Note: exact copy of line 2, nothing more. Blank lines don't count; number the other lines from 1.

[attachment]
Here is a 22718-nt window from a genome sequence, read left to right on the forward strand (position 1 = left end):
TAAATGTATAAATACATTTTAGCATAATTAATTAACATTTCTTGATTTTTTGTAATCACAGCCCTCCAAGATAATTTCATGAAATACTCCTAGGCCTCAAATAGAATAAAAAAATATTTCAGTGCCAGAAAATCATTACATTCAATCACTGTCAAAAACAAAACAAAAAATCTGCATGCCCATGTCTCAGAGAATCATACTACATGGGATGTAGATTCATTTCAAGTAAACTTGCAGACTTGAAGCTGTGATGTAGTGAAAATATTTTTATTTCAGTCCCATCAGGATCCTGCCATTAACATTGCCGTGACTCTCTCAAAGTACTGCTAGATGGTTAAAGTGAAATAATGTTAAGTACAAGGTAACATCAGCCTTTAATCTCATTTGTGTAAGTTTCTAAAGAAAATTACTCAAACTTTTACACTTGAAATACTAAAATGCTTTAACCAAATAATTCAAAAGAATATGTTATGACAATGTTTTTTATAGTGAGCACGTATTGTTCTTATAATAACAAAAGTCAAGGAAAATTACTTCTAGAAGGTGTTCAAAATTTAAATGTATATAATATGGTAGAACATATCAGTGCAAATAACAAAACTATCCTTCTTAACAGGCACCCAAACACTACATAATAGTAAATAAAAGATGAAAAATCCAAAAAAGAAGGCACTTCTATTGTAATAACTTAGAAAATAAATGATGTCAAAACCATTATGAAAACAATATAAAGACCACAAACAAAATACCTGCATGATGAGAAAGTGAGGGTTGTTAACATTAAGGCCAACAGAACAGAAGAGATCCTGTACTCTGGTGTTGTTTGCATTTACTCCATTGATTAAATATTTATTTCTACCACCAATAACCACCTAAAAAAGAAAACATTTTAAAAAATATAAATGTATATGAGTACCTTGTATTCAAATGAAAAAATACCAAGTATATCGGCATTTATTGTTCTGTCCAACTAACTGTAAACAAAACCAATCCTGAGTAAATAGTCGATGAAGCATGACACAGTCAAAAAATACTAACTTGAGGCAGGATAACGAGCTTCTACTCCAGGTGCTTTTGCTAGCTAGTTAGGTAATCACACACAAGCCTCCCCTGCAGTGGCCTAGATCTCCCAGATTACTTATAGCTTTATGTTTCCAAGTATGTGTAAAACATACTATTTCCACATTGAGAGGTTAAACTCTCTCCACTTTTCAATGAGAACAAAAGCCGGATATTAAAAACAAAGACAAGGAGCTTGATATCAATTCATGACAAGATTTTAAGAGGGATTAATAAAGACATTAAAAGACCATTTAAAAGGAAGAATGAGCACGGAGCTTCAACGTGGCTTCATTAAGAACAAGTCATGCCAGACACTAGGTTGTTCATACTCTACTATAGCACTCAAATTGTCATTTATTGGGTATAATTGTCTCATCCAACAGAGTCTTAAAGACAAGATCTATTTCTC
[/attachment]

TAAATGTATAAATACATTTTAGCATAATTAATTAACATTTCTTGATTTTTTGTAATCACAGCCCTCCAAGATAATTTCATGAAATACTCCTAGGCCTCAAATAGAATAAAAAAATATTTCAGTGCCAGAAAATCATTACATTCAATCACTGTCAAAAACAAAACAAAAAATCTGCATGCCCATGTCTCAGAGAATCATACTACATGGGATGTAGATTCATTTCAAGTAAACTTGCAGACTTGAAGCTGTGATGTAGTGAAAATATTTTTATTTCAGTCCCATCAGGATCCTGCCATTAACATTGCCGTGACTCTCTCAAAGTACTGCTAGATGGTTAAAGTGAAATAATGTTAAGTACAAGGTAACATCAGCCTTTAATCTCATTTGTGTAAGTTTCTAAAGAAAATTACTCAAACTTTTACACTTGAAATACTAAAATGCTTTAACCAAATAATTCAAAAGAATATGTTATGACAATGTTTTTTATAGTGAGCACGTATTGTTCTTATAATAACAAAAGTCAAGGAAAATTACTTCTAGAAGGTGTTCAAAATTTAAATGTATATAATATGGTAGAACATATCAGTGCAAATAACAAAACTATCCTTCTTAACAGGCACCCAAACACTACATAATAGTAAATAAAAGATGAAAAATCCAAAAAAGAAGGCACTTCTATTGTAATAACTTAGAAAATAAATGATGTCAAAACCATTATGAAAACAATATAAAGACCACAAACAAAATACCTGCATGATGAGAAAGTGAGGGTTGTTAACATTAAGGCCAACAGAACAGAAGAGATCCTGTACTCTGGTGTTGTTTGCATTTACTCCATTGATTAAATATTTATTTCTACCACCAATAACCACCTAAAAAAGAAAACATTTTAAAAAATATAAATGTATATGAGTACCTTGTATTCAAATGAAAAAATACCAAGTATATCGGCATTTATTGTTCTGTCCAACTAACTGTAAACAAAACCAATCCTGAGTAAATAGTCGATGAAGCATGACACAGTCAAAAAATACTAACTTGAGGCAGGATAACGAGCTTCTACTCCAGGTGCTTTTGCTAGCTAGTTAGGTAATCACACACAAGCCTCCCCTGCAGTGGCCTAGATCTCCCAGATTACTTATAGCTTTATGTTTCCAAGTATGTGTAAAACATACTATTTCCACATTGAGAGGTTAAACTCTCTCCACTTTTCAATGAGAACAAAAGCCGGATATTAAAAACAAAGACAAGGAGCTTGATATCAATTCATGACAAGATTTTAAGAGGGATTAATAAAGACATTAAAAGACCATTTAAAAGGAAGAATGAGCACGGAGCTTCAACGTGGCTTCATTAAGAACAAGTCATGCCAGACACTAGGTTGTTCATACTCTACTATAGCACTCAAATTGTCATTTATTGGGTATAATTGTCTCATCCAACAGAGTCTTAAAGACAAGATCTATTTCTC